I mentioned this to Juliette, and she asked "Sad for Jason?" And, yes, that's certainly part of it. Right now, Jason gets nearly all of our love and attention (Cooper gets some, too, of course) but once he has a little brother or sister, he'll have to share us for the first time. He may have a hard time with that or he may not--at different stages he's been both very independent and very needy--but either way it will be a big change for him, and the thought of putting him through that change does make me feel sad for him. Still, he'll also be getting something back from it: a sibling. He may not appreciate it right away, but I know that while both Juliette and I fought with our sibs when we were younger, those relationships have grown to become among the most important in our lives.

So, yes, I am a little sad for Jason, but more than that I'm really sad for myself. Because as much as I can gripe about my job or how little sleep I get, and as frustrated as I can get sometimes with Jason or Juliette (or even Cooper), I'm actually really happy with my life right now. I'm happy with us, just the way we are right now, and having another child would mean that I wouldn't get to have this anymore. I'd have something else, something that I'm sure I would love, and that I would wonder how I could ever have gotten along without. But I wouldn't have this life anymore, and a part of me mourns the idea of that loss.

It's not enough to make me want to change our plans; we will have another child at some point. And, plans or no, change will come sooner or later--nothing in life stays the same. I guess I'm just surprised. I always knew that, at the least, I'd be a little daunted by the prospect of more sleepless nights, but sadness isn't a reaction I expected. Funny how life tends to sneak up on you like that.


P.S. Just in case it's not clear: no, Juliette is not pregnant. Trust me, I wouldn't beat around the bush about news of that magnitude.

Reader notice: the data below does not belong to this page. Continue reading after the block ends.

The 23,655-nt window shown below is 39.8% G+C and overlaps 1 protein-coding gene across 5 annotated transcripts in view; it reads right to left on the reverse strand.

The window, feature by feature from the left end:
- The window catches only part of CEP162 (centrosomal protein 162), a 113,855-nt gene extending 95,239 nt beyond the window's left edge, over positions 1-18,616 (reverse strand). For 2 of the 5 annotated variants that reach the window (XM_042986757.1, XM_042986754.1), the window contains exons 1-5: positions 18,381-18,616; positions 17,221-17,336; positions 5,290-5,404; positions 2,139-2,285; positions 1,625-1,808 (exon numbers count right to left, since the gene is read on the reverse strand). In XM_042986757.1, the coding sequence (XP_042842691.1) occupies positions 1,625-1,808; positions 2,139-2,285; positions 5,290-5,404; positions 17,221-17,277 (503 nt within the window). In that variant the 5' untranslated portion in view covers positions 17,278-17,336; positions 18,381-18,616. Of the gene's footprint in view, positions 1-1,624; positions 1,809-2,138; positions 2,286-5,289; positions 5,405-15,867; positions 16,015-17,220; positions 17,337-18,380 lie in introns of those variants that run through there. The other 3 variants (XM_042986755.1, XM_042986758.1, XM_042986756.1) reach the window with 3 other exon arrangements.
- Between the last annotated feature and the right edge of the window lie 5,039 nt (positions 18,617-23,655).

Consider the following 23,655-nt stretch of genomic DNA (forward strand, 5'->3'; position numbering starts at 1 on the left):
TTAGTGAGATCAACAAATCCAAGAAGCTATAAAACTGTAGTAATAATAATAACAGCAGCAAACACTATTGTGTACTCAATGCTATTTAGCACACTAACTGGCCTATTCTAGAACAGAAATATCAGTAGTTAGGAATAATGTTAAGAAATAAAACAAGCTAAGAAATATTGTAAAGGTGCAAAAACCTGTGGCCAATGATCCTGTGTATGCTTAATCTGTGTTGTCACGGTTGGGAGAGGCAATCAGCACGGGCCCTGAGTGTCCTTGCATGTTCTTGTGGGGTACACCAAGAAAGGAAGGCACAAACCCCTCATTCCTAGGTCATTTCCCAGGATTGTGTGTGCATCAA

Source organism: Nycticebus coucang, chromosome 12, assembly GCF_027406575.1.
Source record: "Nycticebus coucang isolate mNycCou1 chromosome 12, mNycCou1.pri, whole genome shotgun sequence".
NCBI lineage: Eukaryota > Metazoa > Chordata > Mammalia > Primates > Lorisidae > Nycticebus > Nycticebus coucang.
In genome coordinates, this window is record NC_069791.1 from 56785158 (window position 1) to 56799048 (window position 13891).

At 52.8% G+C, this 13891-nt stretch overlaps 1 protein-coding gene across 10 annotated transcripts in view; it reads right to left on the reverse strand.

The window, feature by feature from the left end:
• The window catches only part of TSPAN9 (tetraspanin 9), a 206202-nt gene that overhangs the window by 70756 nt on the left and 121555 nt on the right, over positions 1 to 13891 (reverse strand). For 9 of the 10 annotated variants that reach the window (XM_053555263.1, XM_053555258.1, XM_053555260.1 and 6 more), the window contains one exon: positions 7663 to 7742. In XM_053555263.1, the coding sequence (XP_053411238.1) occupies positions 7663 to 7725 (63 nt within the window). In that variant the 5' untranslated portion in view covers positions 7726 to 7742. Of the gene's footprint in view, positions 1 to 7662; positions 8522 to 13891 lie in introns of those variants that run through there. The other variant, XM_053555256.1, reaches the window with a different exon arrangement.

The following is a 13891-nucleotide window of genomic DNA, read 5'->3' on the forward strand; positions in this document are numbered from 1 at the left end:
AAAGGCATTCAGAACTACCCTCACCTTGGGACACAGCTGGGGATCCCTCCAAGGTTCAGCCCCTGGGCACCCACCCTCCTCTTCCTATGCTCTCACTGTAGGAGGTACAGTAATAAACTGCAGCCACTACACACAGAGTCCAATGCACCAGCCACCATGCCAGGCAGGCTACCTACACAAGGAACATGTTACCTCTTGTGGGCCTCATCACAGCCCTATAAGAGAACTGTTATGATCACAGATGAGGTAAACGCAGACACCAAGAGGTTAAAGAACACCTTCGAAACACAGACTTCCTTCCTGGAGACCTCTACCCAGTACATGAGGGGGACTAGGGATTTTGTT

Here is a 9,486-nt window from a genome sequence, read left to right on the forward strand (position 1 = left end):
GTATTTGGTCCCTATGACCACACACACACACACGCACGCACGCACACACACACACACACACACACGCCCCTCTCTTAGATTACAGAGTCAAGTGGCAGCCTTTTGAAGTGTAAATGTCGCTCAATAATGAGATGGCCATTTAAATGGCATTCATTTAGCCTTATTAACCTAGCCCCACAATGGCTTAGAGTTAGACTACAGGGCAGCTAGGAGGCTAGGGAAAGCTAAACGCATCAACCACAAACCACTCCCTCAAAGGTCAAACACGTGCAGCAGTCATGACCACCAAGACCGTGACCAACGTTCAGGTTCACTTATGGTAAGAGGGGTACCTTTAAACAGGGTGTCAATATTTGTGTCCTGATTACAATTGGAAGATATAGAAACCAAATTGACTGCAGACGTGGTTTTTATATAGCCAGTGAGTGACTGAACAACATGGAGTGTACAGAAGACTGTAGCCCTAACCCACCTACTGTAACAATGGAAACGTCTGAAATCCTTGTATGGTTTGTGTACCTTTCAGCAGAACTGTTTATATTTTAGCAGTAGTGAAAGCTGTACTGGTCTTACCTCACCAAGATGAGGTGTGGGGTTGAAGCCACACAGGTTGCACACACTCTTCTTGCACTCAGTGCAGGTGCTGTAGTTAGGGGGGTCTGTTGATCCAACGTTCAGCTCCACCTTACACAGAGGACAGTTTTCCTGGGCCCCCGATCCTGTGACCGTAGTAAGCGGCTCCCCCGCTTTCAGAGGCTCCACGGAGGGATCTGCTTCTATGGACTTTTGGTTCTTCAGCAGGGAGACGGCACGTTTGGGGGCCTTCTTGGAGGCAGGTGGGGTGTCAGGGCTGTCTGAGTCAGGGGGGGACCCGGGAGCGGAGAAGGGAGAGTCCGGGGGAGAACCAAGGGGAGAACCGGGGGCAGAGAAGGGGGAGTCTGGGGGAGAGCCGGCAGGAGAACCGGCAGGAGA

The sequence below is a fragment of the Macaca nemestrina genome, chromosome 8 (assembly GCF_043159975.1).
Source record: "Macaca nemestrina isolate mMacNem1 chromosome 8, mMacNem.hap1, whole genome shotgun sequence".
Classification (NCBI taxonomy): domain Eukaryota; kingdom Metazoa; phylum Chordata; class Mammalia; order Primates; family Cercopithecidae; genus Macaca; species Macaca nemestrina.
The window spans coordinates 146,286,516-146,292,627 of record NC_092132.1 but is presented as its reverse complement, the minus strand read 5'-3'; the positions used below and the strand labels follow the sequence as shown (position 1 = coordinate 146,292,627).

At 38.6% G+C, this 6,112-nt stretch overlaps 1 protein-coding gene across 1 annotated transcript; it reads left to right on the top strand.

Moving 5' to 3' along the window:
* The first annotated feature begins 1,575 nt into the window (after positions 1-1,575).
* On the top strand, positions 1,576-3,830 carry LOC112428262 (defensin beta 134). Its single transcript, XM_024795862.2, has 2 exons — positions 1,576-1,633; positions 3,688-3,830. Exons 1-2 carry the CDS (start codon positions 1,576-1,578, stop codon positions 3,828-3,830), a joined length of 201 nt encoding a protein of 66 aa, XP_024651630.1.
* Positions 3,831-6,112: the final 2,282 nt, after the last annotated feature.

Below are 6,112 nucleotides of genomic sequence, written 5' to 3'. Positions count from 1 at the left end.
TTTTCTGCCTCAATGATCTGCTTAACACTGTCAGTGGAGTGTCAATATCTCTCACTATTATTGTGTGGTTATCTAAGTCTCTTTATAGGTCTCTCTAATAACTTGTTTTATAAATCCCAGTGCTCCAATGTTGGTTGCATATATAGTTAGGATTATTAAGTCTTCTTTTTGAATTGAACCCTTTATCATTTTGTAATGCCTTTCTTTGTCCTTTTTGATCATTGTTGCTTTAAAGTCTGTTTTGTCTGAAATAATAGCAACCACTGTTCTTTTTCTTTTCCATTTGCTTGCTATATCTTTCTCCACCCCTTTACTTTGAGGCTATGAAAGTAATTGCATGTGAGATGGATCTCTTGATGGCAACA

Mother and Daughter

Mel and Amalea

Saturday evening we joined our friends at their church's Greek Festival. I've been hearing about Greek Festivals for as long as I've known them, but this was actually the first I'd been to. It reminded me a lot of the Obon festivals I went to as a kid, except, you know, Greek. We all had a pretty good time, and of course the food was great, but I think it'll be even better when the kids are a little older. Who knows, maybe Jason will even learn a little Greek dancing.

Technical info: Shot with a Nikon D40 and Nikkor 55-200mm VR lens, in aperture-priority exposure mode. Focal length 55mm, aperture f/5.6, shutter 1/200 sec, ISO 200. Post processing in Aperture 3: applied Daylight WB preset and pushed recovery to max. Bumped vibrancy a little, then applied a strong curve to bring up the midtones and darken shadows. Lightly dodged over both faces. Lowered the overall saturation a little, further desaturated reds, then brought up the luminance of the reds.

Thoughts for improvement: The only thing that would improve this, in my opinion, is if I had caught it just a half second earlier or later, when the girl was making a happier face. But I like the lighting, especially the rim lighting in their hair, and I also quite like that you can see the dad reflected in the mom's sunglasses.

This Looks Like a Good One

This Looks Like a Good One

Aside from the whole "seeing family" thing, I was excited to take a trip home last weekend because it would give me the opportunity to take pictures of stuff outside my normal routine. So, of course, I had to go and forget to bring the charger for my camera, which meant that by Sunday I had to use my iPhone if I wanted to take any pictures at all.